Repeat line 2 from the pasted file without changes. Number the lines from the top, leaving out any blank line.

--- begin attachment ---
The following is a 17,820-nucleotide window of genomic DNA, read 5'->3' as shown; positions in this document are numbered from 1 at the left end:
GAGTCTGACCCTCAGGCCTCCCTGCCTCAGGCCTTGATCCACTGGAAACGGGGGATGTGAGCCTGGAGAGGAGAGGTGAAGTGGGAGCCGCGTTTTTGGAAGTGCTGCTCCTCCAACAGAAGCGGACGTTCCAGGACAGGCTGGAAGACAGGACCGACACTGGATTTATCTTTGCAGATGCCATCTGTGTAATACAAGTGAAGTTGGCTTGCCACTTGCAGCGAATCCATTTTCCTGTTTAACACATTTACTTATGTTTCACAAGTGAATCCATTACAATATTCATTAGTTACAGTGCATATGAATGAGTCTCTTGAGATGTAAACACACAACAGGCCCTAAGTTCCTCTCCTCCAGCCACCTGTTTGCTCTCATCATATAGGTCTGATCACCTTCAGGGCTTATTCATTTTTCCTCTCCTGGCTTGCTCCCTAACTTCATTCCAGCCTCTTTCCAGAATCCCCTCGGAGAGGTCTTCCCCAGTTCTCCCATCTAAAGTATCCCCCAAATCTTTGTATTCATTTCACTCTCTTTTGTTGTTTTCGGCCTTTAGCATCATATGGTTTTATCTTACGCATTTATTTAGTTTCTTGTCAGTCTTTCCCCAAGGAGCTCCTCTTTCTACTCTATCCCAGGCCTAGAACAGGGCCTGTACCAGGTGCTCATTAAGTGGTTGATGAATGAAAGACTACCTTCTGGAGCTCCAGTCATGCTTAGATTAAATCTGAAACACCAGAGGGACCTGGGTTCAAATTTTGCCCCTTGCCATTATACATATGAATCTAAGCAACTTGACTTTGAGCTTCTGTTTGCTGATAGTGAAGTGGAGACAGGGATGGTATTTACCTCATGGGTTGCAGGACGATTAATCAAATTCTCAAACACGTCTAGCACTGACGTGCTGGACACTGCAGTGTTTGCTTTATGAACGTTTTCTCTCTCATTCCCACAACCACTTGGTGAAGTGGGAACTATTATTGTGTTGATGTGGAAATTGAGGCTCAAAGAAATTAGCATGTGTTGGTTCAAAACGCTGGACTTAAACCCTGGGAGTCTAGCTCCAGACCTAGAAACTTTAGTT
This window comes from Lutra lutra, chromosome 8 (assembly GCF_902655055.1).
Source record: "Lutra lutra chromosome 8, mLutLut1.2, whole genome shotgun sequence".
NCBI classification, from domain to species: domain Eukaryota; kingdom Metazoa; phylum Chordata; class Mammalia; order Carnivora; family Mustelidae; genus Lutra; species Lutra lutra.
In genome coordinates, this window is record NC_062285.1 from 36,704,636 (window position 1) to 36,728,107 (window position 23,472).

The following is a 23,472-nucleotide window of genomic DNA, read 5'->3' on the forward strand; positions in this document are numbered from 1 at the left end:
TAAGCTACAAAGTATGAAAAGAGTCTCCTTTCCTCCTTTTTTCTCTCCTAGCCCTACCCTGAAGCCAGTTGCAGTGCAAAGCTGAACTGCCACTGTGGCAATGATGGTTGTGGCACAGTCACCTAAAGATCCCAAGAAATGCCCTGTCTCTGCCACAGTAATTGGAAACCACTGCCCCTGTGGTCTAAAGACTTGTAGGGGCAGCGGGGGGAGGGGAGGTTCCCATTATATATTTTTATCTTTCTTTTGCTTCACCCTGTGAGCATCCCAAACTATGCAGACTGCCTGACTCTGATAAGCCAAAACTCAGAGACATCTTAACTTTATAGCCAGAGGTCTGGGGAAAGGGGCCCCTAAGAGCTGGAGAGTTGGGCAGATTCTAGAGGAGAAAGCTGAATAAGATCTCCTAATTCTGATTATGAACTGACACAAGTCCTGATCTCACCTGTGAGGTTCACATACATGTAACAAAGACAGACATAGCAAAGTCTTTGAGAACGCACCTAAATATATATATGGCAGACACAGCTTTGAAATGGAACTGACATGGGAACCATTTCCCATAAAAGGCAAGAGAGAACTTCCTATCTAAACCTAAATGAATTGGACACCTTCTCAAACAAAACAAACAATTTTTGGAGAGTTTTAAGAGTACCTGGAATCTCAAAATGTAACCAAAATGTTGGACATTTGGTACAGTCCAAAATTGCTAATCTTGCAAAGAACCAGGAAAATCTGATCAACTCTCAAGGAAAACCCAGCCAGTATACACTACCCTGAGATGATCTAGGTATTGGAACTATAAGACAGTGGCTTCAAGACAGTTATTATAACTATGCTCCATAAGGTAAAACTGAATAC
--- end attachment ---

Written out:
GAGTCTGACCCTCAGGCCTCCCTGCCTCAGGCCTTGATCCACTGGAAACGGGGGATGTGAGCCTGGAGAGGAGAGGTGAAGTGGGAGCCGCGTTTTTGGAAGTGCTGCTCCTCCAACAGAAGCGGACGTTCCAGGACAGGCTGGAAGACAGGACCGACACTGGATTTATCTTTGCAGATGCCATCTGTGTAATACAAGTGAAGTTGGCTTGCCACTTGCAGCGAATCCATTTTCCTGTTTAACACATTTACTTATGTTTCACAAGTGAATCCATTACAATATTCATTAGTTACAGTGCATATGAATGAGTCTCTTGAGATGTAAACACACAACAGGCCCTAAGTTCCTCTCCTCCAGCCACCTGTTTGCTCTCATCATATAGGTCTGATCACCTTCAGGGCTTATTCATTTTTCCTCTCCTGGCTTGCTCCCTAACTTCATTCCAGCCTCTTTCCAGAATCCCCTCGGAGAGGTCTTCCCCAGTTCTCCCATCTAAAGTATCCCCCAAATCTTTGTATTCATTTCACTCTCTTTTGTTGTTTTCGGCCTTTAGCATCATATGGTTTTATCTTACGCATTTATTTAGTTTCTTGTCAGTCTTTCCCCAAGGAGCTCCTCTTTCTACTCTATCCCAGGCCTAGAACAGGGCCTGTACCAGGTGCTCATTAAGTGGTTGATGAATGAAAGACTACCTTCTGGAGCTCCAGTCATGCTTAGATTAAATCTGAAACACCAGAGGGACCTGGGTTCAAATTTTGCCCCTTGCCATTATACATATGAATCTAAGCAACTTGACTTTGAGCTTCTGTTTGCTGATAGTGAAGTGGAGACAGGGATGGTATTTACCTCATGGGTTGCAGGACGATTAATCAAATTCTCAAACACGTCTAGCACTGACGTGCTGGACACTGCAGTGTTTGCTTTATGAACGTTTTCTCTCTCATTCCCACAACCACTTGGTGAAGTGGGAACTATTATTGTGTTGATGTGGAAATTGAGGCTCAAAGAAATTAGCATGTGTTGGTTCAAAACGCTGGACTTAAACCCTGGGAGTCTAGCTCCAGACCTAGAAACTTTAGTT